Preferences, barriers and facilitators for establishing comprehensive stroke units: a multidisciplinary survey
Question 1: What is your view of the quality of the article?
This article is well written with good general flow of thought and easy for the reader to follow. Survey methodology is employed to capture data for quantitative analysis.1
The question asked pertains to a “comprehensive stroke unit (CSU)” model of care. It stems from 2 Cochrane database reviews (02, 07) by the Stroke Unit Trialists’ Collaboration (SUTC) that showed survival and dependency benefits of “organized inpatient (stroke unit) care”.2, 3 These reviews however did not differentiate between models of ...view middle of the document...
Surveys were distributed within the NSW Stroke Network, and therefore should effectively capture all the operational stroke units in the region. Units that did not see a great throughput of patients were excluded. The approach to data collection is diligent with personal distribution of surveys and data collection by 2 researchers who did not influence respondents by comment or expression. Questionnaires were adequately described, using mainly close-ended questions of type 1) multiple-choice (with option for free-text), and 2) scaled questions.
Data was analysed using standard statistical methods. There was a high response rate which likely reflects the diligent survey distribution method. Data integrity was maintained by checking quality of responses and exclusion of survey responses that violated instructions.
In summary the results showed that most respondents preferred CSU as a model of care (doctors and allied health staff more than nurses). More respondents however felt that establishment of CSUs was not, or was unlikely to be feasible (only from non-CSUs; more from SU-R than SU-A). The most common barriers identified were space, money, staff and time. Perceived disadvantages were: inadequate staff training, bed management issues and work-related stress. Perceived advantages were: reduced patient transfers, earlier commencement of rehabilitation and improved patient satisfaction. There is no reference to individual comments or answers which may have provided a qualitative viewpoint.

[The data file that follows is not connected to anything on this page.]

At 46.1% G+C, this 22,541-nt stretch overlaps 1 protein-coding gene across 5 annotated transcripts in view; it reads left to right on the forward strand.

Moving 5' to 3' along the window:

The authors reasonably concluded that: 1) doctors and allied health staff favoured CSU more than nurses perhaps due to the formers’ emphasis on early rehabilitation and continuity of care, versus the latters’ concerns about mixing patients of different acuity; 2) reduced length of stay, improved functional outcomes and reduced morbidity and mortality were not perceived as prominent advantages of CSUs, perhaps reflecting respondents’ concerns that the model lacks emphasis on acute stroke care (possibly because of their lack of awareness of the evidence, or the evidence is regarded as inconclusive); 3) cost is a perceived barrier (although there is no published data regarding costs related to CSU establishment or maintenance compared to TSU); 4) rehabilitation appeared to commence earlier in CSUs compared to TSUs. Given this they suggest further research into establishment of CSUs is worthwhile.
Question 2: What is the significance of the article to leadership and management practice in health care organizations?
The key significance of this article to leadership and management practice in health care organizations pertains to the issue of transforming the model of inpatient stroke care for possibly better patient outcomes.
Lukas et al discuss 5 key elements in successful transformation of patient care, i.e. “1) Impetus...